Media Update: United Nations Pakistan, 29 July 2020
This Media Update includes:
- ILO - MEDIA ADVISORY : ILO to launch media Toolkit on Forced Labour and Fair Recruitment
- THE SECRETARY-GENERAL MESSAGE ON THE WORLD DAY AGAINST TRAFFICKING IN PERSONS, 30 July 2020
- Message UNODC Executive Director on World Day Against Trafficking in Persons, 30 July 2020
ILO to launch media Toolkit on Forced Labour and Fair Recruitment
GENEVA (ILO News) – The International Labour Organization (ILO) will hold a webinar to launch a media toolkit to help journalists report on forced labour and fair recruitment . The webinar will take place on 30 July, World Day Against Trafficking in Persons, from 14:00 to 15:15 (CEST). The toolkit aims to support the production of quality reporting on forced labour and fair recruitment issues, creating or strengthening networks of specialized journalists as well as building partnerships with those institutions who have the capacity and mandate to take forward media training and outreach. It includes a media-friendly glossary on migration, as well as concrete tips for improving media productions and story ideas. To see the toolkit: bit.ly/ILOtoolkitforjournalists Speakers at the webinar will be:
- Michelle Leighton, Chief, Labour Migration Branch, ILO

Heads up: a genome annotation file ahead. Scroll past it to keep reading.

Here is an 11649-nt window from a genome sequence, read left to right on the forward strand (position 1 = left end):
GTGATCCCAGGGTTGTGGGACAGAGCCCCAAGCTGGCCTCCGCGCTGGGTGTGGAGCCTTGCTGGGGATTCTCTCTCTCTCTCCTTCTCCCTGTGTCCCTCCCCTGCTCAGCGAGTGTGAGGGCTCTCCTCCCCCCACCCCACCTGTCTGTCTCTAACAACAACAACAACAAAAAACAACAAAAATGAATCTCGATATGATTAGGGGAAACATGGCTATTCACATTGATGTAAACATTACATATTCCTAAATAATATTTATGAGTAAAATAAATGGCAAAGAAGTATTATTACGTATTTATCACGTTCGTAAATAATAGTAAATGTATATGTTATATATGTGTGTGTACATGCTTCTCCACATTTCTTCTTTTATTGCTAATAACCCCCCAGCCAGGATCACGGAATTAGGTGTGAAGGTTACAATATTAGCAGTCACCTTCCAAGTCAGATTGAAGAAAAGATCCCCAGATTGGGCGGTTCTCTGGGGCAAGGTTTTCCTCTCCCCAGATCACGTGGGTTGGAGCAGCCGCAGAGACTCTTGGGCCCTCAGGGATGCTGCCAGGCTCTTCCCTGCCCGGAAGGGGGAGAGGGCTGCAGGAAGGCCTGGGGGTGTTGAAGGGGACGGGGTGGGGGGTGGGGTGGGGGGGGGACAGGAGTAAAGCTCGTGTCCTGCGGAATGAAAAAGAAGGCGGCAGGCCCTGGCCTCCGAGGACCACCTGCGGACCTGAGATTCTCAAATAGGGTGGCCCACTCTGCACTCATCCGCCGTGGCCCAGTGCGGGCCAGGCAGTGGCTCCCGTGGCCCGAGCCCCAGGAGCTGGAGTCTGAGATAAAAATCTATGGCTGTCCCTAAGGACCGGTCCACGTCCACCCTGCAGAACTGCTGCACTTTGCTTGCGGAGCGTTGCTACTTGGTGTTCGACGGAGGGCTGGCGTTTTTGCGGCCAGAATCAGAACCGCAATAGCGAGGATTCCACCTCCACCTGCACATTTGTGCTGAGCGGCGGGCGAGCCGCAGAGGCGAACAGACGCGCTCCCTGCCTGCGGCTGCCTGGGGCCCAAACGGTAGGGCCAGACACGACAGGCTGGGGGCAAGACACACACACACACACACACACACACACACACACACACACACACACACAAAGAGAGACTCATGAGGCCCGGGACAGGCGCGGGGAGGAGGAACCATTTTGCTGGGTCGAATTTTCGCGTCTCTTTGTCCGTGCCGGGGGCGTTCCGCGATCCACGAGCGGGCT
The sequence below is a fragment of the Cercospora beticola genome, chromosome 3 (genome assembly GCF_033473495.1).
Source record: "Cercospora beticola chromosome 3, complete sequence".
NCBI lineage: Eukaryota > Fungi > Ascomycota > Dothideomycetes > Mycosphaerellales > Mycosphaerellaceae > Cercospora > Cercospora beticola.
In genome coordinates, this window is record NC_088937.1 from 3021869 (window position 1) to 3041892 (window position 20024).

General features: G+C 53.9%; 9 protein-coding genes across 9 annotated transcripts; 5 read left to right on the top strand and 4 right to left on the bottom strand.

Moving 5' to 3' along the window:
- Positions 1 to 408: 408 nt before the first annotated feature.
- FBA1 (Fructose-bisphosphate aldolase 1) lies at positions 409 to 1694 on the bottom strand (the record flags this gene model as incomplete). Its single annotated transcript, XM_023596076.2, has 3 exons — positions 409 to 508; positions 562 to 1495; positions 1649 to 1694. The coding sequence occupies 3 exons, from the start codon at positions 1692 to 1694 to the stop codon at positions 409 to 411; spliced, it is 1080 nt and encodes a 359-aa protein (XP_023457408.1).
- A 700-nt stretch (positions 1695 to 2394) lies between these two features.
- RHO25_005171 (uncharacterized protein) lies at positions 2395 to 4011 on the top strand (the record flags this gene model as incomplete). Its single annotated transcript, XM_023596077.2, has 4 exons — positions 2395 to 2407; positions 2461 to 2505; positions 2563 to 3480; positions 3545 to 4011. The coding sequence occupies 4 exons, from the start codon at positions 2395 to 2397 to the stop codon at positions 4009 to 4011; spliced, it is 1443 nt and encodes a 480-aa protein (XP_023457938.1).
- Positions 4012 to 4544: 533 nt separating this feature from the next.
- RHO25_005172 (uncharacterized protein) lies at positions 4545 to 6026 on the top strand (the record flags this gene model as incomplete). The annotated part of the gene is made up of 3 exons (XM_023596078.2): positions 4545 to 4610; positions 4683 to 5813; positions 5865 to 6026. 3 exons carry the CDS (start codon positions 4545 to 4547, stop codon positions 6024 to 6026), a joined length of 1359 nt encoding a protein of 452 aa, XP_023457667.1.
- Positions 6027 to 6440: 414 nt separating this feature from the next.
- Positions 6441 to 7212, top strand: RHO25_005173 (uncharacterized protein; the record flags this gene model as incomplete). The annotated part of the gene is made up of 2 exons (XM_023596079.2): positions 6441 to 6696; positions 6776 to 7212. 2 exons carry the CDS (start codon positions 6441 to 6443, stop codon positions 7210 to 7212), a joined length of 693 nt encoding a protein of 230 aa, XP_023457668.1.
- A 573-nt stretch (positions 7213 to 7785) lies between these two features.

- Michaelle de Cock, Head, Evaluation Unit, FUNDAMENTALS, ILO
- Sophy Fisher, Senior Communications Officer, DCOMM, ILO
- Anousheh Karvar, Chair, Alliance 8.7
- Silvana Cappuccio, Senior Officer, Italian General Confederation of Labour (CGIL)
- Matthias Thorns, Deputy Secretary General, International Organisation of Employers (IOE)
- Ana Santos (Philippines), journalist at Rappler
- Agnes Igoye (Uganda), Deputy National Coordinator for the Prevention of Trafficking in Persons
- Vani Saraswathi (India/Qatar), journalist, Associate Editor and Director of Projects at Migrant-Rights
- Leonardo Sakamoto (Brazil), journalist, Director of Reporter Brazil
- Lisa Kristine (USA), photojournalist specializing in modern slavery
- Charles Autheman, media expert
The webinar will be conducted in English and will be recorded. To register for the webinar: https://bit.ly/LaunchILOmediatoolkit For more information please contact firstname.lastname@example.org .
MESSAGE ON THE WORLD DAY AGAINST TRAFFICKING IN PERSONS
30 July 2020
This year’s World Day Against Trafficking in Persons honours the first responders helping to end the crime of human trafficking: law enforcement officers, social workers, healthcare professionals, NGO staff and many others working around the world to protect the vulnerable.
Like the frontline heroes saving lives and sustaining our societies in the COVID-19 pandemic, these providers are keeping vital services going throughout the crisis -- identifying victims, ensuring their access to justice, health, social assistance and protection, and preventing further abuse and exploitation.
I thank these first responders and urge all governments and societies to join their cause, including through the United Nations Voluntary Trust Fund for Victims of Trafficking in Persons.